Each century presents its unique set of problems for lovers of freedom, peace, and prosperity. While the great vanguards of liberty in the twentieth century dealt with the looming shadow of centralization and were engaged in a battle against socialists and statists who argued for centralization and adjudication of individual liberty for the sake of universal material opulence, free markets with the fall of the curtain on the twentieth century have definitely shown that universal material opulence is only compatible with individual economic freedom and liberty. Despite this great victory, the looming shadow of centralization in pursuit of eradicating economic freedom and individual liberty has come back to haunt us again at the dawn of our twenty-first century.
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Each century presents its unique set of problems for lovers of freedom, peace, and prosperity. While the great vanguards of liberty in the twentieth century dealt with the looming shadow of centralization and were engaged in a battle against socialists and statists who argued for centralization and adjudication of individual liberty for the sake of universal material opulence, free markets with the fall of the curtain on the twentieth century have definitely shown that universal material opulence is only compatible with individual economic freedom and liberty.
Despite this great victory, the looming shadow of centralization in pursuit of eradicating economic freedom and individual liberty has come back to haunt us again at the dawn of our twenty-first century. Today these calls for abandonment of individual liberty and eradication of free choices are not based on universal materialistic concerns but on some pretentious and some real humanistic concerns of the environment and the effects of its degeneration on survival of the human race.
It almost seems out of the pages of a comedy that the tide of economic thinking and general consensus has already turned against capitalism such that even the idea that there might exist some parlance between free markets and environment conservation seems seditious enough to be put on trial for crimes against humanity itself.
Suddenly, when markets evidently showed their great definitive ability to provide peace and prosperity, do we find that the majority of economists and intellectuals in other fields have become Malthusians who portray a grim and impoverished future due to overconsumption, overpopulation, and diminishing returns due to scarcity.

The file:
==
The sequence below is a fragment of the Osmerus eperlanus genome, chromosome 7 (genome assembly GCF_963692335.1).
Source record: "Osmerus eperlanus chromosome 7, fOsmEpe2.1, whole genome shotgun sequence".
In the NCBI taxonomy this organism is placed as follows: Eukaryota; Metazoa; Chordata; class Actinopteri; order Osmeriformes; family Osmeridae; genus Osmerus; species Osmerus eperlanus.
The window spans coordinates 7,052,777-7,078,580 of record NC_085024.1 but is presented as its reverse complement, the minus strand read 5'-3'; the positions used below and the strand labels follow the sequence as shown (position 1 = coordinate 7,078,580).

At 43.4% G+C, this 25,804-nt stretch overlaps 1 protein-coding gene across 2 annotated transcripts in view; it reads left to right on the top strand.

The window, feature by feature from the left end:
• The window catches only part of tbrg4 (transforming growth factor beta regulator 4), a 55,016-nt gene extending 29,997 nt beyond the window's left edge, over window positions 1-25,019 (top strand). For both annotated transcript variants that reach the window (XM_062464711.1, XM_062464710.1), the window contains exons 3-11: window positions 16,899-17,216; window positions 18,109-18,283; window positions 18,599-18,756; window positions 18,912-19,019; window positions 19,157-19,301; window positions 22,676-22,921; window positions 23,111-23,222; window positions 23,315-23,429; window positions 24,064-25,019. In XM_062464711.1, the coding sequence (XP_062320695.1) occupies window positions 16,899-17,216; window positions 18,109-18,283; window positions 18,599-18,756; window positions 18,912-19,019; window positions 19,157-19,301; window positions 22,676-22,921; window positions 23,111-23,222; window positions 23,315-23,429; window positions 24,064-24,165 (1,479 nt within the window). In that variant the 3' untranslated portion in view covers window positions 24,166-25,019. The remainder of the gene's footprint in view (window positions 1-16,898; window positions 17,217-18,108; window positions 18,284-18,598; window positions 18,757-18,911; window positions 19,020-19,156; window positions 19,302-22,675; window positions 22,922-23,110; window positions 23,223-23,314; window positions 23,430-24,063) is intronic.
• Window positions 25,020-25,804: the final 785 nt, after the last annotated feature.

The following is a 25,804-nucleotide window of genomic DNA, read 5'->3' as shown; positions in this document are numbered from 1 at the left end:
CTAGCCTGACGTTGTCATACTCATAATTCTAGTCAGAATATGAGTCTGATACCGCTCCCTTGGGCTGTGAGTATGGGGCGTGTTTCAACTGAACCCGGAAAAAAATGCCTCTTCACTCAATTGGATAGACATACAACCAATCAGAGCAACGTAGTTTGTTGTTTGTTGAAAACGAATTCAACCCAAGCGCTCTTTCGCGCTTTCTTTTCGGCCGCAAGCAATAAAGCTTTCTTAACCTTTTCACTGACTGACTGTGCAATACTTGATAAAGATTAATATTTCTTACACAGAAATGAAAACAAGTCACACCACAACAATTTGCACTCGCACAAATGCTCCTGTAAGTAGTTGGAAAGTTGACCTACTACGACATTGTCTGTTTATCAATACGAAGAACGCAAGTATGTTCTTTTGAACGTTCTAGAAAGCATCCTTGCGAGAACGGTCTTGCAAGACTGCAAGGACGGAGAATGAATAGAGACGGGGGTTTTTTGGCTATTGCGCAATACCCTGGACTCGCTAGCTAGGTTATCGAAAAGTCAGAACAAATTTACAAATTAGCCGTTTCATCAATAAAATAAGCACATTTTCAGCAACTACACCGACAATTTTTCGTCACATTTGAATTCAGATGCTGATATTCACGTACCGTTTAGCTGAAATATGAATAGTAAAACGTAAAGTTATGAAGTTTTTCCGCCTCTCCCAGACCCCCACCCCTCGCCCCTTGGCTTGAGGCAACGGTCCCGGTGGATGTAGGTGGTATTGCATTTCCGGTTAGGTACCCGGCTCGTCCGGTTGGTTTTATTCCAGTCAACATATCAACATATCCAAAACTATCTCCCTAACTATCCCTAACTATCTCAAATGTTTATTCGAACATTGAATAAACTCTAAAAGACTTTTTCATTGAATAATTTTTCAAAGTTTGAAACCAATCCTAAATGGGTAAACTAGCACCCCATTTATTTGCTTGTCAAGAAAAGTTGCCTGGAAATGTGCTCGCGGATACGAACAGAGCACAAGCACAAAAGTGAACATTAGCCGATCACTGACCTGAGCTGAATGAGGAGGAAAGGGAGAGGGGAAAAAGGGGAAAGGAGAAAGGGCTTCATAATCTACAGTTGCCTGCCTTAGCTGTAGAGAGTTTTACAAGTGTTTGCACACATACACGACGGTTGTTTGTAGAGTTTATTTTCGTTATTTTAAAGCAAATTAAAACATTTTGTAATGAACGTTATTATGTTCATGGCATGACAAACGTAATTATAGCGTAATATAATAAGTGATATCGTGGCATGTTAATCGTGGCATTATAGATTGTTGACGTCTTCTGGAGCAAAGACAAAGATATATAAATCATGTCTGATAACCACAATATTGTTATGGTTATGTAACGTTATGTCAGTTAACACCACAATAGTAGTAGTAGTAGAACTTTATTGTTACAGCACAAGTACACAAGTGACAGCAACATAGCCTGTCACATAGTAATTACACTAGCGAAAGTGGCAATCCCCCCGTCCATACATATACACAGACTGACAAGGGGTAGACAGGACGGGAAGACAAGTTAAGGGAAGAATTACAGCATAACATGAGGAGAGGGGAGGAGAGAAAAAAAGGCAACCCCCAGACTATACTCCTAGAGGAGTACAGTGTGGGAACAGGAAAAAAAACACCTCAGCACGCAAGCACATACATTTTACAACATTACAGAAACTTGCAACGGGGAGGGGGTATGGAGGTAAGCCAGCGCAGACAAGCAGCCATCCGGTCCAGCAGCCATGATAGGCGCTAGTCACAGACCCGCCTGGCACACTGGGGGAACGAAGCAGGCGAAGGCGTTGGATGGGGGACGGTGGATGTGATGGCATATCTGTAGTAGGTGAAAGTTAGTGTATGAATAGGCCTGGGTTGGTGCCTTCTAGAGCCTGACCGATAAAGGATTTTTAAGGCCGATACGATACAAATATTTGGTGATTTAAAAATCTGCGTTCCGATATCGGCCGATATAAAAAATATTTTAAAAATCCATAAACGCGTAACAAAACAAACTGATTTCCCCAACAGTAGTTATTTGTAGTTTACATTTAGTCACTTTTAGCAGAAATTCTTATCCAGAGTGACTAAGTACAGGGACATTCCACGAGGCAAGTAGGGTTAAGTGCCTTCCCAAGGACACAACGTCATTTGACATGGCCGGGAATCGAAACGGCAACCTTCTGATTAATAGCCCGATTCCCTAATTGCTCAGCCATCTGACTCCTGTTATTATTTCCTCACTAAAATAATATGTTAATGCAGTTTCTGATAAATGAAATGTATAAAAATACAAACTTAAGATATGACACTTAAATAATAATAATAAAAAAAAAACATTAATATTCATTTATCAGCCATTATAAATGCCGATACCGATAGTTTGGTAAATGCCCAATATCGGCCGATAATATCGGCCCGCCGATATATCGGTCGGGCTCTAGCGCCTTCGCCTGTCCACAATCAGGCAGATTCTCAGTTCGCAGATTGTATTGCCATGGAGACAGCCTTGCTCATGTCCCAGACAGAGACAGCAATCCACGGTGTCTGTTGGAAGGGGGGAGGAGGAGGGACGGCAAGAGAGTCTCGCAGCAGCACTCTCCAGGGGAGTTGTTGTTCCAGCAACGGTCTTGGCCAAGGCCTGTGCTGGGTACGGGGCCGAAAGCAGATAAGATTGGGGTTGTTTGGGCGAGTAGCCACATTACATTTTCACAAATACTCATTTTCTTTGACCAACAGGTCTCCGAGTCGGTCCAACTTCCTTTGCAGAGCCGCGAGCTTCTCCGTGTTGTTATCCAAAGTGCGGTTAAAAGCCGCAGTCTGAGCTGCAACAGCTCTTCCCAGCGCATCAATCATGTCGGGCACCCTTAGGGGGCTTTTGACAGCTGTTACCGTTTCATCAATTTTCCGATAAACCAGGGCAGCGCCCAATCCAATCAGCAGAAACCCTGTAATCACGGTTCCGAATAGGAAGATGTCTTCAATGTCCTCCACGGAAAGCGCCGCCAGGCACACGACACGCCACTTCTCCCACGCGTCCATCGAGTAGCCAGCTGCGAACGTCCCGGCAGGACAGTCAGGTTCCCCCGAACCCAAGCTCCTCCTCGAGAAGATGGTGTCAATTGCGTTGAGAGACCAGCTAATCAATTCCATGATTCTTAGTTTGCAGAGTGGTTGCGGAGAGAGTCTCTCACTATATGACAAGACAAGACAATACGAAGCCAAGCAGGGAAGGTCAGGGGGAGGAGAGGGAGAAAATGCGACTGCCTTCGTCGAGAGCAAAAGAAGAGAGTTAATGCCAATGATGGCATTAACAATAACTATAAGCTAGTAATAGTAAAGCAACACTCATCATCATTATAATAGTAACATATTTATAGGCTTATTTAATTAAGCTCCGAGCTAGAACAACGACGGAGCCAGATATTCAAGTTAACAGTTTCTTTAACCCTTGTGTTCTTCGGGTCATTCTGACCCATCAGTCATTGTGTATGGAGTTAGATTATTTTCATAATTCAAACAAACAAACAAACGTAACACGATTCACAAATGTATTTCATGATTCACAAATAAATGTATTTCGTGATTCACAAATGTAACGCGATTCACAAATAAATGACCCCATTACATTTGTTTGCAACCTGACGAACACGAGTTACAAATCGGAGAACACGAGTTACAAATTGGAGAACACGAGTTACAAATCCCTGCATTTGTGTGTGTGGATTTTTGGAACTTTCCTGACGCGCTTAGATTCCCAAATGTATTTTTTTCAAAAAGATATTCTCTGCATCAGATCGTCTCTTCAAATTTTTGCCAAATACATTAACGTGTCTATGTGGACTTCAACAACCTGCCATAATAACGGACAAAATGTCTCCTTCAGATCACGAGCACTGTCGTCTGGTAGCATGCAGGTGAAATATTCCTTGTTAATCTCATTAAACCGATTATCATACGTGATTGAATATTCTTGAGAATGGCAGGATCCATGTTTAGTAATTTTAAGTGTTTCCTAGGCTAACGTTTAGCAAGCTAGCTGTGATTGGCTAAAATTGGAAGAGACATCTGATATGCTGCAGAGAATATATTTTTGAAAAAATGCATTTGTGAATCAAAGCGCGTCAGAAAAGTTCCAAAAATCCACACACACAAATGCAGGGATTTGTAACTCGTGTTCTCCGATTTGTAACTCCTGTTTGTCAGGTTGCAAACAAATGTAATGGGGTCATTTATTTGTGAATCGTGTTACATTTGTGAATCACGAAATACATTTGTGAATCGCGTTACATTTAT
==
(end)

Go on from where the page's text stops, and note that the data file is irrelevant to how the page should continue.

Therefore, it behooves defenders of freedom and liberty to show if and how private property, free markets, and environmentalism are compatible.
Private Property and Pollution
Property rights over spaces and objects allow individuals to take responsibility for what becomes their property. This leads to efficiency, as no one can harm another’s property without paying adequate damages, while at the same time it also imposes constraints on a proprietor’s own actions, which leads eventually to everyone using courses of actions which don’t harm another’s property.
Environmental degradation that stems from individuals’ economic actions are cases where an individual violates another’s property; for example, when a factory releases harmful substances into water bodies that are not part of its property.
Thus, when viewed from the perspective of private property, the majority of cases in pollution, be it air, water, or noise, are actually violations of property rights, and the increase in pollution levels results from the failure to properly allocate and uphold property rights.
This, on one hand, incentivizes polluters to harm another’s property without paying sufficient punitive damages and, on the other, stops the adaptive behavior of markets from taking place. If the punitive damages were to be fully based on proper employment of property rights and the rule of law, the polluters would have incentive to change their behavior due to the high costs associated with punitive damages, which would have resulted in reduced pollution levels.
The claim that free markets and environmental conservation are antithetical further states that increasing production and consumption are primarily responsible for environmental degradation and that the proper way to deal with this is for consumption and production to be centrally planned by central banks and nations, with national quotas, price controls, and other checks on the workings of the market in effect.
Why Private Property Safeguards the Environment Better Than the State
Forest fires are probably the most visible evidence that environmentalists point to for both the existence and dangerous impact of global warming today. Forest fires can also be used to demonstrate the relative efficiency of both market approaches based on private property and governmental solutions based on public ownership of land in the goal of eliminating forest fires.